ASSISTANT Public Defender Vina Seelam said police had ample opportunity to seek and obtain a warrant to search her client’s vehicle, but they failed to do so and instead conducted an unlawful warrantless search.

Seelam represents Yuzhu Zhang who is accused of attempting to smuggle from California through mail 4.9 pounds of methamphetamine, which has a street value of approximately $700,000, authorities said.

Zhang, 48, was charged with importation of contraband, trafficking and possession of a controlled substance. 

He has denied the charges.

Seelam has asked the court to suppress any evidence discovered as a result of the search on her client’s vehicle and any observations by the police during and after the search of his vehicle.

In her motion to suppress, Seelam said in order to justify the March 19, 2022 detention of Zhang and the subsequent search of his vehicle, the Commonwealth would need to prove that: (1) the parcel the Customs officers were tracking actually contained suspected contraband up until the point when Zhang was detained and searched; (2) that the detention and search occurred within 72 hours after the arrival into the Commonwealth of the suspected contraband located in the parcel; and (3) that the container holding the suspected contraband was subjected to constant surveillance by the Customs Service from the point of entry into the Commonwealth.

“In the instant case,” Seelam said, “Customs officers had already removed all suspected contraband from the parcel before it was transported from the Post Office in Chalan Kanoa to the CCC postal establishment in Garapan, where it was picked up by the defendant, Mr. Zhang. Because the parcel did not contain contraband when it left the U.S. Post Office in Chalan Kanoa, the Customs officers did not have lawful jurisdiction from that point onwards to conduct any searches or seizures. Their detention of Mr. Zhang and their search of his rental vehicle was therefore unlawful.”

Seelam said, “CCC employee Jack Zheng learned that the parcel containing suspected methamphetamine had been picked up from the post office by a Quick Print employee on March 18, 2022 — the day before Customs Officer Franklin Sablan searched the parcel and discovered suspected methamphetamine inside it — and had been returned to the post office that same day.”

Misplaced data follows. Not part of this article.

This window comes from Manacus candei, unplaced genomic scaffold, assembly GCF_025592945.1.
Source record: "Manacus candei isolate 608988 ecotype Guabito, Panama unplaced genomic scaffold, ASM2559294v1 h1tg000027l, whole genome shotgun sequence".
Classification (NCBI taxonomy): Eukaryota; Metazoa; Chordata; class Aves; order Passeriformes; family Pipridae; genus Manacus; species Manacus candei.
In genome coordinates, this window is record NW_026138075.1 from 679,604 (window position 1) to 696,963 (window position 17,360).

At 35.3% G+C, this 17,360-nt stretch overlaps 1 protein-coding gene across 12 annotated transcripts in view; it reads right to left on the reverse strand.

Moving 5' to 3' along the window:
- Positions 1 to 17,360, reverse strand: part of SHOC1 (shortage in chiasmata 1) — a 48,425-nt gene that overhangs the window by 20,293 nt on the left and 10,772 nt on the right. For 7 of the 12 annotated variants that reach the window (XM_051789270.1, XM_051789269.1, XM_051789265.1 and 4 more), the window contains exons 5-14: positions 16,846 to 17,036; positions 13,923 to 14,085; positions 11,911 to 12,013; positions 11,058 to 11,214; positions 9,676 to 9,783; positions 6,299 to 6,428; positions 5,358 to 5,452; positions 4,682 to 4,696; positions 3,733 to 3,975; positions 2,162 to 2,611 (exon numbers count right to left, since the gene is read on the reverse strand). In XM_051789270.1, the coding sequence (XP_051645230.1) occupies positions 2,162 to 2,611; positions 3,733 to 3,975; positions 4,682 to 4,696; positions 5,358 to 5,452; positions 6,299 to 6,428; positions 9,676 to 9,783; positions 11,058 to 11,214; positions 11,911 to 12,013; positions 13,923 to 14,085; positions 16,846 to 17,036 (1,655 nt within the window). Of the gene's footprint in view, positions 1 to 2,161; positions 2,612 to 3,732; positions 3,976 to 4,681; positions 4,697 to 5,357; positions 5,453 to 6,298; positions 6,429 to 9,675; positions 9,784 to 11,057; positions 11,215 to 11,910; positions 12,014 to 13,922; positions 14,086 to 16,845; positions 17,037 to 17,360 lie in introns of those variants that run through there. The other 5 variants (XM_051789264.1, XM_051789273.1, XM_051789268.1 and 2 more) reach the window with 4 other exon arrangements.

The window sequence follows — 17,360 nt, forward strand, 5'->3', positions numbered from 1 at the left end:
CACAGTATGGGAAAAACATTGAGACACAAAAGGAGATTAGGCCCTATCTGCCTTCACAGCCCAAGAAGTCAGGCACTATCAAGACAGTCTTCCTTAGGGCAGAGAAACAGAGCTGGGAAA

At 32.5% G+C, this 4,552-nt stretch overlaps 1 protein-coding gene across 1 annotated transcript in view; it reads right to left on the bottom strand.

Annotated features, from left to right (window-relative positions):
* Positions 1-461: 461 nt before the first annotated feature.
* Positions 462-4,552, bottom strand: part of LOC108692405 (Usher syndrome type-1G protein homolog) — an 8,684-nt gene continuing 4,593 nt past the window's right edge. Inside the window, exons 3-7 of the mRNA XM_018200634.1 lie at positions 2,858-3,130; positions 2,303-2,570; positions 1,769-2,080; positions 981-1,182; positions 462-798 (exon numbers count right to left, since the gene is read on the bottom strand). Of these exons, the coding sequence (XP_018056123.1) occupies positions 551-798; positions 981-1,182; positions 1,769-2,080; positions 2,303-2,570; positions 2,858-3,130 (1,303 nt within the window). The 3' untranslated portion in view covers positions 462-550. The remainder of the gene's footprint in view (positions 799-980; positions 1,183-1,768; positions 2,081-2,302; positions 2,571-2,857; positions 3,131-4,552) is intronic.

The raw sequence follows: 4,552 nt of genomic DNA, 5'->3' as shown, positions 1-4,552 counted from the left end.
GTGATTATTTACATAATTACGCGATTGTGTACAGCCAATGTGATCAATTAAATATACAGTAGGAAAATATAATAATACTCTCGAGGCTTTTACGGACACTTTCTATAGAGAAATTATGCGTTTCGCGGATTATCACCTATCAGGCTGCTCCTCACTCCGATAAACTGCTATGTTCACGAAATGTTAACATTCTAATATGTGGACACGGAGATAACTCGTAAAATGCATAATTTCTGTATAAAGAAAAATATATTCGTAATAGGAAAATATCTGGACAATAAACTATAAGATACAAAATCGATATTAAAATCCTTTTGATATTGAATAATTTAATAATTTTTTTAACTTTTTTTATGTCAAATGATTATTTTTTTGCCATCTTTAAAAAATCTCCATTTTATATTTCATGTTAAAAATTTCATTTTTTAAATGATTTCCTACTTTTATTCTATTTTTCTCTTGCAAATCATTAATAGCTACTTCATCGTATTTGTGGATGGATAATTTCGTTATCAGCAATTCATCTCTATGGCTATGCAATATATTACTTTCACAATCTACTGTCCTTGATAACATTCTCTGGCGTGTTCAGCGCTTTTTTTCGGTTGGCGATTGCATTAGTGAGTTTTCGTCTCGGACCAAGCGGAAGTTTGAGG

Therefore, Seelam said, there was a period of time in which the parcel was not subjected to “constant surveillance” by the Customs Service from its point of entry into the Commonwealth.

“Regardless of when the parcel arrived into the Commonwealth, Customs lost authority to search the parcel once it was picked up from the Post Office in Chalan Kanoa on March 18 by a Quick Print employee, because Customs failed to track the parcel’s whereabouts that day,” Seelam said.

Zhang’s jury trial has been set for Sept. 26, 2022.

In an order, Judge Joseph Camacho directed the parties to file pretrial motions seven calendar days before the pretrial conference hearing, which will be held on Aug. 17, 2022 at 10 a.m.

Judge Camacho previously imposed a $1 million cash bail on the defendant, who is currently in the custody of the Department of Corrections. 

Zhang, through an interpreter, told police  that an “unknown male” offered him $100 to pick up a large parcel of Chinaware at a Garapan postal service and to bring it to the back of a Mobil gas station on Beach Road.

Zhang also stated that the $4,239 in cash found inside his vehicle was his, but not the 19 small clear plastic bags containing methamphetamine that weighed 26.3 grams.

Investigators stated that the cash and meth found in Zhang’s vehicle were “strong” indications that he was a drug distributor and trafficker.


Bryan Manabat studied criminal justice at Northern Marianas College. He covers the community, tourism, business, police and court beats.

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